Understanding Federal HIPAA and the New Florida FIPA!

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Understanding Federal HIPAA and the New Florida FIPA!

If you thought you had your hands full trying to comply with the federal HIPAA Rules governing personal information, get ready for a brand new set of Florida regulations.  On Friday, June 20, 2014, Governor Scott signed, “The Florida Information and Protection Act of 2014” into law.  FIPA (which rhymes with HIPAA of course!), as we will affectionately refer to the new law, will go into effect on July 1, 2014.  Because if you get “dinged” by HIPAA, you could also get “dinged” by FIPA, what are the top five things you need to know about FIPA?

  1. Similar Terms, New Definitions.  The FIPA definition of a “covered entity” is much more expansive than the definition of a covered entity under HIPAA.  It includes any business that acquires, maintains, stores, or uses personal information, not just those in the healthcare industry.  The FIPA definition of “personal information” also includes more information than the definition of protected health information under HIPAA.  For example, name with credit card number qualifies as “personal information.”


  1. Data Security.  FIPA requires covered entities and third-party agents (similar to business associates) to take reasonable measures to protect and secure data in electronic form containing personal information.  This means you will either need to create a FIPA policy and procedure or add the FIPA provisions to your HIPAA policies and procedures.      Your organization may be carefully safeguarding programs containing medical information (e.g. EMR), but you will need to examine all programs storing identifying information that may amount to “personal information.”


  1. Breach Notification.  FIPA creates additional obligations in the event of a breach.  First, the covered entity will need to provide written notice to the Department of Legal Affairs (AKA Attorney General) within thirty (30) days if more than 500 people are involved in the breach.  This notice must contain very specific elements and the Department may ask for a copy of the covered entity’s breach policies.  (HIPAA does not require this, but requires notice to the Department of Health and Human Services.)  Second, if more than 1,000 individuals are affected by the breach, the covered entity must notify all consumer reporting agencies.  Third, if the third-party agent (similar to a business associate) has a breach, it must notify the covered entity with ten (10) days, rather than the up to sixty (60) days it previously had under HIPAA. Fourth, FIPA requires that affected individuals must be notified of the breach within thirty (30) days.  This is more stringent than the sixty (60) day HIPAA requirement for breach notification, however, FIPA does provide an exception to this rule that may enable providers to notify individuals in accordance with the HIPAA rules.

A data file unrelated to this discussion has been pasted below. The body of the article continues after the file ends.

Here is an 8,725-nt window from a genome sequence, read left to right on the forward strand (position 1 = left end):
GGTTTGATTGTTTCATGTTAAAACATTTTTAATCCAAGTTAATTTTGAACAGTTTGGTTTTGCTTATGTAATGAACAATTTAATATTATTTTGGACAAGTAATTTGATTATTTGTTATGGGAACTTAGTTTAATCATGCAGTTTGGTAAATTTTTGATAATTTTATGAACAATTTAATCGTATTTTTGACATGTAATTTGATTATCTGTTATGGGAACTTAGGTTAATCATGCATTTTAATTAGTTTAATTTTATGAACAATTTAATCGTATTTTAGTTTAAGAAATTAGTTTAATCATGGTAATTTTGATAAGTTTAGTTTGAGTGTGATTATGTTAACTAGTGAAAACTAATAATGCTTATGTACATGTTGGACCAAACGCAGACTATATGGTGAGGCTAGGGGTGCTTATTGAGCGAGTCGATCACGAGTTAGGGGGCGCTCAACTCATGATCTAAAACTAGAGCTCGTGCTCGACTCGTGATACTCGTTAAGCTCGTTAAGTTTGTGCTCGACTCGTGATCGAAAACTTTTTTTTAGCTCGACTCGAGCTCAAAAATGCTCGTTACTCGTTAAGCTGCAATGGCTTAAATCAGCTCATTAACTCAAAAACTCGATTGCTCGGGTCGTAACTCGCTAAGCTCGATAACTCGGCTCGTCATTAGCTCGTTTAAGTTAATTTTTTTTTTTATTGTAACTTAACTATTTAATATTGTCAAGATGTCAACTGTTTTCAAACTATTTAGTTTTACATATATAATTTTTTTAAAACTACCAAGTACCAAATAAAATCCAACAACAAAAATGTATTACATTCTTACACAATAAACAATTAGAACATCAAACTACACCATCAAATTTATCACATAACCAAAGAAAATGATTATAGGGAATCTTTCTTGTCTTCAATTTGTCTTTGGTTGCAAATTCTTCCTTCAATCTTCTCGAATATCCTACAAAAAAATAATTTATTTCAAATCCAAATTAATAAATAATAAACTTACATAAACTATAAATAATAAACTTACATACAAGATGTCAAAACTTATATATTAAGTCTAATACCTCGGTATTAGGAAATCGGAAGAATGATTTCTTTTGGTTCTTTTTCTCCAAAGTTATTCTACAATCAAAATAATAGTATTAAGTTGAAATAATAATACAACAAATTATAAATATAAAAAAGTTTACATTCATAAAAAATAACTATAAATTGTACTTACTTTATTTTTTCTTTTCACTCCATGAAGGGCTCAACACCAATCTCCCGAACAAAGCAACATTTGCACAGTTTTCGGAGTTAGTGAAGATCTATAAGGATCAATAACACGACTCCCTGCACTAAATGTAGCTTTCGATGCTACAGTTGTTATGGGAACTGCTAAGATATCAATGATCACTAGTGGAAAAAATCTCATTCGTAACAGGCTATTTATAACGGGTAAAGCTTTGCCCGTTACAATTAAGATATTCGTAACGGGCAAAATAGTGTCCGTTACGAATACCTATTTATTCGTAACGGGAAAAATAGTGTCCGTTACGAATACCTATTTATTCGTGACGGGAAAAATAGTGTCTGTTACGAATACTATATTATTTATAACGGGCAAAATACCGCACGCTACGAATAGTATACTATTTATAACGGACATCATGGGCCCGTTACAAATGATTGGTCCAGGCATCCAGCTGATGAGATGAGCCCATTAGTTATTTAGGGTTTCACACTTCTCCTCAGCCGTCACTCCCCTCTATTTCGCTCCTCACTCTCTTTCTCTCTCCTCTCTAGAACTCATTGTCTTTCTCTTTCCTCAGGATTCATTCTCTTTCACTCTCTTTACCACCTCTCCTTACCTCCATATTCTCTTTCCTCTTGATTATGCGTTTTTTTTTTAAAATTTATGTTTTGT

1. Disposal of Customer Records.  Under FIPA, covered entities and third-party agents are required to take all reasonable measures to dispose of customer records containing personal information.  FIPA specifically references shredding, erasing, or otherwise making the personal information unreadable or undecipherable.  Although HIPAA provides guidance on the disposal of records containing protected health information, this is the first time that the state of Florida has specifically set out similar specifications.  Again, you will need to create a FIPA policy and procedure on this or add to your HIPAA policy and procedure.


  1. Violation.  A violation of FIPA by either a covered entity or a third-party agent will be treated as an unfair or deceptive trade practice and could result in a civil penalty of up to $500,000.  The Department of Legal Affairs will be the enforcing body in the state of Florida, as FIPA does not create a private right of action for individuals to file suit.


You may be wondering, “What should I do next?”  First, update your policies and procedures accordingly to address areas where FIPA imposes additional requirements (e.g. breach investigation, breach notification, etc.).  Second, revise your business associate agreements to reflect the new implications of FIPA (e.g. 10 day reporting requirements, etc.).  Third, train your staff on the updates.  At The Bittinger Law Firm, we regularly assist our clients in reviewing their compliance programs to conform to the new regulations, as well as offer interactive training.  If we can assist you or answer any questions regarding the effects of FIPA, please feel free to contact our office.